Carp will often feed very cautiously on any new bait, so it will pay off more to give carp plenty of time to get used to it when you’re not fishing. If it’s possible, try to establish a new bait by pre-baiting the swims you’re likely to fish in at some point during the season. There is often a reaction cycle for carp to any newly introduced bait. The time this cycle takes will vary depending on the lake in question. For example, if the lake is a popular day ticket where all types of carp anglers constantly fish for carp, then it will take longer to establish your bait as a food source. The reason is because there will be numerous types, flavours and sources of bait going into the lake, and the carp will have a huge choice of which food to eat. With such a huge choice available to the carp you will naturally need more time to establish it as a safe food source. On the other hand, if food availability is slim then a new bait can be established much faster. Also, it’s important to think about how pressured carp will feel about any new baits, they will naturally see them as a possible source of danger, so why should they choose your bait?
This is the main reason why it’s important to take your time and establish a new bait, pre-bating and baiting campaigns are great tactics in getting the carp onto your new bait. There are other things to consider when choosing a new bait to fish for carp. We will discuss some of these points in more detail below.
Quality of Bait
Whatever bait you try out always ensure its good quality. The food value of any bait must be high. A poor food value will never last long, even if carp don’t come to associate it with danger. Carp are like humans in that they need an adequate supply of sound nutrition, they require a whole host of nutrients. If your bait is nothing more than a doughy base devoid of nutrition, then don’t expect to catch many carp on it, even if it does have a nice smell. There is a theory that carp can test a food source and know almost immediately if it contains essential nutrients, if this is true, then it’s even more important to use only the highest nutritional food sources. Another way to look at it is, if carp are obtaining good nutrition from your bait then they will be keen to scoff all the free offerings, this in turn will help create a competitive feeding situation when the only highly nutritious food left will be your hook bait!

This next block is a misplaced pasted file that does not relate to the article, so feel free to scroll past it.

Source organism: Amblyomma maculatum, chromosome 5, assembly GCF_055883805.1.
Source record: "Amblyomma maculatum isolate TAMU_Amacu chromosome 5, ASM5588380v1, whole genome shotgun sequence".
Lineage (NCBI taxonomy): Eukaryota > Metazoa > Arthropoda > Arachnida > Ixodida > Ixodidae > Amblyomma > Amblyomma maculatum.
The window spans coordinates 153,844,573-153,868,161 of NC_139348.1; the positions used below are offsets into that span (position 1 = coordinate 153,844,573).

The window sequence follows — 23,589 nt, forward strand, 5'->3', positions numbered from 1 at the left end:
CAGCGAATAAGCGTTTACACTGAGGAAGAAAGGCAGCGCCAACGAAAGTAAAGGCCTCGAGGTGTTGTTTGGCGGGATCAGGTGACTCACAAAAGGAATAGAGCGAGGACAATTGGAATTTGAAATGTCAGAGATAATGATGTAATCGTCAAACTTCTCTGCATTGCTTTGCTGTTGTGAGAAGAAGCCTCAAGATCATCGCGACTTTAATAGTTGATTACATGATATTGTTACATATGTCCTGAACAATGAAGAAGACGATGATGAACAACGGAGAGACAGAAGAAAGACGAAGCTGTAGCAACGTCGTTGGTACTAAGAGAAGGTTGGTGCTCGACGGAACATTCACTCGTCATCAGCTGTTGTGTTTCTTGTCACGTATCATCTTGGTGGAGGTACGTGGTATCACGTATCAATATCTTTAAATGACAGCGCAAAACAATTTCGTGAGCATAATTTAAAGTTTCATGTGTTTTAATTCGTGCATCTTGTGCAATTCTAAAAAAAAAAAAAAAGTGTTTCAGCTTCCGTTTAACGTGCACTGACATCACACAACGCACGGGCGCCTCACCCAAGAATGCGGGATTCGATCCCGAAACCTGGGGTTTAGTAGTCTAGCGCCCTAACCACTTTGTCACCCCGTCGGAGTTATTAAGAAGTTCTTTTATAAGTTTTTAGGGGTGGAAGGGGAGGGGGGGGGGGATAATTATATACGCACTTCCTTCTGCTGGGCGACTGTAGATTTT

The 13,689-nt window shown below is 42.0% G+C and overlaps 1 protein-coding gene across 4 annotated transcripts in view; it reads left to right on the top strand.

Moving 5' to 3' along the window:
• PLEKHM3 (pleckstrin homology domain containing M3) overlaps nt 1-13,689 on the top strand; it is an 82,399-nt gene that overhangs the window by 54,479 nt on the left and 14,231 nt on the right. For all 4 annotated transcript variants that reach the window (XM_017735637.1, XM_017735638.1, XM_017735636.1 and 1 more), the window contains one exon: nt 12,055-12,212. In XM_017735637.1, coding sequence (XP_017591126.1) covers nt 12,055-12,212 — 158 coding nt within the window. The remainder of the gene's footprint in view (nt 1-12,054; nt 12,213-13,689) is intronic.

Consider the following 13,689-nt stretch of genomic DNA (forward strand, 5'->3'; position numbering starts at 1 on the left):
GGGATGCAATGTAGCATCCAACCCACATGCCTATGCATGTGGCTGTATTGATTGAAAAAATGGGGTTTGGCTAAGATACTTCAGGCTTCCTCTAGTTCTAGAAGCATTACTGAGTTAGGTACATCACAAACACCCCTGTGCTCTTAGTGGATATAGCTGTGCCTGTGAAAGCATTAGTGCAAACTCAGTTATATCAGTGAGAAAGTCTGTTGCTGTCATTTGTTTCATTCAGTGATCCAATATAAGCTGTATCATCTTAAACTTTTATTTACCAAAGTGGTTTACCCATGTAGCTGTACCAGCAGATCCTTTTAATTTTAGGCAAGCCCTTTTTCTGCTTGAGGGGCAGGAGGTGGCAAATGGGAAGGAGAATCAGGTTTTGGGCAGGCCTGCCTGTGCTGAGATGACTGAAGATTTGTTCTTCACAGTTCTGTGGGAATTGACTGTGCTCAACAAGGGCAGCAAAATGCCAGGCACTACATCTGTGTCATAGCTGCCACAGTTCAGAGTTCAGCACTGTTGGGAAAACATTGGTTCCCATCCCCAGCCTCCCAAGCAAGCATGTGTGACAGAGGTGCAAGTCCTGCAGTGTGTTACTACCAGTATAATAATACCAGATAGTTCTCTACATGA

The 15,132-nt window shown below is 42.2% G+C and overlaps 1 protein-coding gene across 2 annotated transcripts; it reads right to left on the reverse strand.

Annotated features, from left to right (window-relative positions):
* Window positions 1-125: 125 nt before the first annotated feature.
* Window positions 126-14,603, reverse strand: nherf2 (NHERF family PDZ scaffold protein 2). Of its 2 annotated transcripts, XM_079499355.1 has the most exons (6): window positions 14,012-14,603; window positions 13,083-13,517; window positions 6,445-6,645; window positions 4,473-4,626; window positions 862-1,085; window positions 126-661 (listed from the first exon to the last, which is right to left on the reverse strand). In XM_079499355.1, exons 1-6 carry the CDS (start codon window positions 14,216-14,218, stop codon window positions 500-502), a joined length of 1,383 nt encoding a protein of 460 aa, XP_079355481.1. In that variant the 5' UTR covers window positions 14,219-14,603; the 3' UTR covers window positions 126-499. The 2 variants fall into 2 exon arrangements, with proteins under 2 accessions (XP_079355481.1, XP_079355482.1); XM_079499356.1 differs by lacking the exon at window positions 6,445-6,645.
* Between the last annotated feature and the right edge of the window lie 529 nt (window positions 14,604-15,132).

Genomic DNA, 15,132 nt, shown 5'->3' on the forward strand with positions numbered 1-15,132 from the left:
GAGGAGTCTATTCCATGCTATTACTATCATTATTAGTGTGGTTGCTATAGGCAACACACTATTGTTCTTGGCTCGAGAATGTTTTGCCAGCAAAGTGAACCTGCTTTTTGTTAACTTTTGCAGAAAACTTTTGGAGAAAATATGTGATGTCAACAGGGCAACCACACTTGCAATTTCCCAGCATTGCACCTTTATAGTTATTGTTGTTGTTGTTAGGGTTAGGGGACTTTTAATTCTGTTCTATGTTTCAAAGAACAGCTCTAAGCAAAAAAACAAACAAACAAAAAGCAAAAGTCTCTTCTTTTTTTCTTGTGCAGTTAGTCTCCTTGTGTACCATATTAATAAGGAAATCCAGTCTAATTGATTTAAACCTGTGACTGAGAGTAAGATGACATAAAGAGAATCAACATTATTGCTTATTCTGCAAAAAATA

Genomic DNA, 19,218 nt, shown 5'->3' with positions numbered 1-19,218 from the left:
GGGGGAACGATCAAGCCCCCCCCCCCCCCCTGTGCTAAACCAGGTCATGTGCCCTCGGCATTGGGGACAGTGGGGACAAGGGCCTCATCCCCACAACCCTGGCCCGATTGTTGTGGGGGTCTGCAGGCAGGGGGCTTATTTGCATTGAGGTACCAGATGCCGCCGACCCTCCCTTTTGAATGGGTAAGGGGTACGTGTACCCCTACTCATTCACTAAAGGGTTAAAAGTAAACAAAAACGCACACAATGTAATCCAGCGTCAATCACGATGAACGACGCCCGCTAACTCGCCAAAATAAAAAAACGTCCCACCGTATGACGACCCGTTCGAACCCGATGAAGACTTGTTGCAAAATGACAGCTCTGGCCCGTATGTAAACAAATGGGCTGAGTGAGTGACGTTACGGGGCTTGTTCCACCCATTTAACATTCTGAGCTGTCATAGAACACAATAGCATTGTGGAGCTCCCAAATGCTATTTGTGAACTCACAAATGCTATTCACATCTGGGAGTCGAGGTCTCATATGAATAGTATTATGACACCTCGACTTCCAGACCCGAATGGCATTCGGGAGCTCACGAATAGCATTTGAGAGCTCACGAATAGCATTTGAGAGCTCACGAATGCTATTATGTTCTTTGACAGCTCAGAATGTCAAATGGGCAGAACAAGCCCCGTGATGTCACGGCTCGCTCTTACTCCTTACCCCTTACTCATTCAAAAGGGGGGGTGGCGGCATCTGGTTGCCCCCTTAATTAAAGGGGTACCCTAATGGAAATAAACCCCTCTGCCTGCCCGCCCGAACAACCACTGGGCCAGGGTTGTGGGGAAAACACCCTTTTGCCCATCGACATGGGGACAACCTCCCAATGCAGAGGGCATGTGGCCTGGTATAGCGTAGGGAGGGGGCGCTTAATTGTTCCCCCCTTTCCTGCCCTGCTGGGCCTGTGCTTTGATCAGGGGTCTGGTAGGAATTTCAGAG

Make sure your new bait does not contain too much attractants or additives; more is not necessarily best when it comes to bait. With very strong smells you may attract carp within a few hours of fishing but, if they take the bait only to find it repulsive then it wont last five minutes. There is a fine line between a smell that attracts carp and too much of it that the bait tastes horrible to them! Think of when we drink a fruit based drink, it may smell nice but if it was made with too much sugar added then it can taste awful to us. The same principles apply to a carp’s taste.
The Best Size
When introducing any new bait, it can be a good tactic to pre-bait with much larger sized boilies than the ones you intend to use. If you make your own bait, try making your pre-bait quantity as big as 30mm, or even as big as 50mm! This helps stop nuisance fish from eating it before the carp get to it. It may also help in other, tactical areas as well. For instance, most anglers know that carp can spook off large size bait so, they often fish with smaller sizes. Eventually, like in most of the lakes I fish, the majority of anglers won’t use big baits. You may gain an advantage here by re-introducing safety to larger bait and, over time, you could go back to catching many carp using big 18 or 20mm boilies.
A new bait should be introduced on a gradual basis, I like to call it the “little and often” policy. Never chuck in tons of new bait in the hope that they’ll eventually get through it all. Carp will feed cautiously until they accept it as a reliable food source. With a ton of bait on the bottom carp can take their time and snack whenever but, it wont cause a competitive feeding situation amongst the carp, this competitive situation is important because that’s the time when you’ll catch most carp off guard.
It’s much better to put out a little, say a pound or two, on a regular basis rather than introducing large amounts over shorter periods. This means carp can feed on the bait safely for a longer time and will give the bait a longer life cycle in the lake. Remember, the more times a carp eats your bait without the presence of end tackle the more they will eat it with their guard down!
Location of Bait
If you’re trying to introduce a new bait when you’re not fishing, then it may be a good idea to bait up in an area where the fish are likely to be, or in an area where there is less pressure applied. If you know the lake well then you’ll have an idea of where many anglers prefer to fish. If this is the case, then introduce the majority of your pre-bait quantity to areas that are fished less. In these pegs there will be less noise, less pressure and less competing bait allowing your new bait to be accepted as soon as possible.
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